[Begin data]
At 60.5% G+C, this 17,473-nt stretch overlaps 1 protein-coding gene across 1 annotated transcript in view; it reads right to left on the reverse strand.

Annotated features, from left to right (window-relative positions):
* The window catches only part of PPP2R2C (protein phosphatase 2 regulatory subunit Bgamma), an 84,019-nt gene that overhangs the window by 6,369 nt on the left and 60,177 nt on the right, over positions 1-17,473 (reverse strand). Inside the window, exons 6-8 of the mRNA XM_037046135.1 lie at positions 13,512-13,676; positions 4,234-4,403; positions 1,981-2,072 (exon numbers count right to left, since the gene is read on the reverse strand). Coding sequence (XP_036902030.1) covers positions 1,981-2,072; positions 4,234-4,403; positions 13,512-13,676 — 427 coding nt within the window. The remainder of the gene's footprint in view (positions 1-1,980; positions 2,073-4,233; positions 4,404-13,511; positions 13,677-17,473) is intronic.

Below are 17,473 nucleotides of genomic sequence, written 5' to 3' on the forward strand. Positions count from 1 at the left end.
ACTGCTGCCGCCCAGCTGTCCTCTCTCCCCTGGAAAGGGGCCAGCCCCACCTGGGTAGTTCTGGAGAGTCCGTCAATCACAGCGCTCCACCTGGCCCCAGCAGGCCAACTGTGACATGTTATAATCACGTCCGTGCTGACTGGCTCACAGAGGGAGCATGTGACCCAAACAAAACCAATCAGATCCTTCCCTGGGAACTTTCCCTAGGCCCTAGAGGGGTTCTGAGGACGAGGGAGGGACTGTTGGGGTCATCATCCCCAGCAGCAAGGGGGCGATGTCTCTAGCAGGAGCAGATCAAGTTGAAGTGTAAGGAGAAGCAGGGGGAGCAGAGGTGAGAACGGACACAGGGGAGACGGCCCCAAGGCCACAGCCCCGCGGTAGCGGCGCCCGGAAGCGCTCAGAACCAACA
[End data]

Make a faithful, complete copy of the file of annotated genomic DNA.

At 60.5% G+C, this 17,473-nt stretch overlaps 1 protein-coding gene across 1 annotated transcript in view; it reads right to left on the reverse strand.

Annotated features, from left to right (window-relative positions):
* The window catches only part of PPP2R2C (protein phosphatase 2 regulatory subunit Bgamma), an 84,019-nt gene that overhangs the window by 6,369 nt on the left and 60,177 nt on the right, over positions 1-17,473 (reverse strand). Inside the window, exons 6-8 of the mRNA XM_037046135.1 lie at positions 13,512-13,676; positions 4,234-4,403; positions 1,981-2,072 (exon numbers count right to left, since the gene is read on the reverse strand). Coding sequence (XP_036902030.1) covers positions 1,981-2,072; positions 4,234-4,403; positions 13,512-13,676 — 427 coding nt within the window. The remainder of the gene's footprint in view (positions 1-1,980; positions 2,073-4,233; positions 4,404-13,511; positions 13,677-17,473) is intronic.

Below are 17,473 nucleotides of genomic sequence, written 5' to 3' on the forward strand. Positions count from 1 at the left end.
ACTGCTGCCGCCCAGCTGTCCTCTCTCCCCTGGAAAGGGGCCAGCCCCACCTGGGTAGTTCTGGAGAGTCCGTCAATCACAGCGCTCCACCTGGCCCCAGCAGGCCAACTGTGACATGTTATAATCACGTCCGTGCTGACTGGCTCACAGAGGGAGCATGTGACCCAAACAAAACCAATCAGATCCTTCCCTGGGAACTTTCCCTAGGCCCTAGAGGGGTTCTGAGGACGAGGGAGGGACTGTTGGGGTCATCATCCCCAGCAGCAAGGGGGCGATGTCTCTAGCAGGAGCAGATCAAGTTGAAGTGTAAGGAGAAGCAGGGGGAGCAGAGGTGAGAACGGACACAGGGGAGACGGCCCCAAGGCCACAGCCCCGCGGTAGCGGCGCCCGGAAGCGCTCAGAACCAACA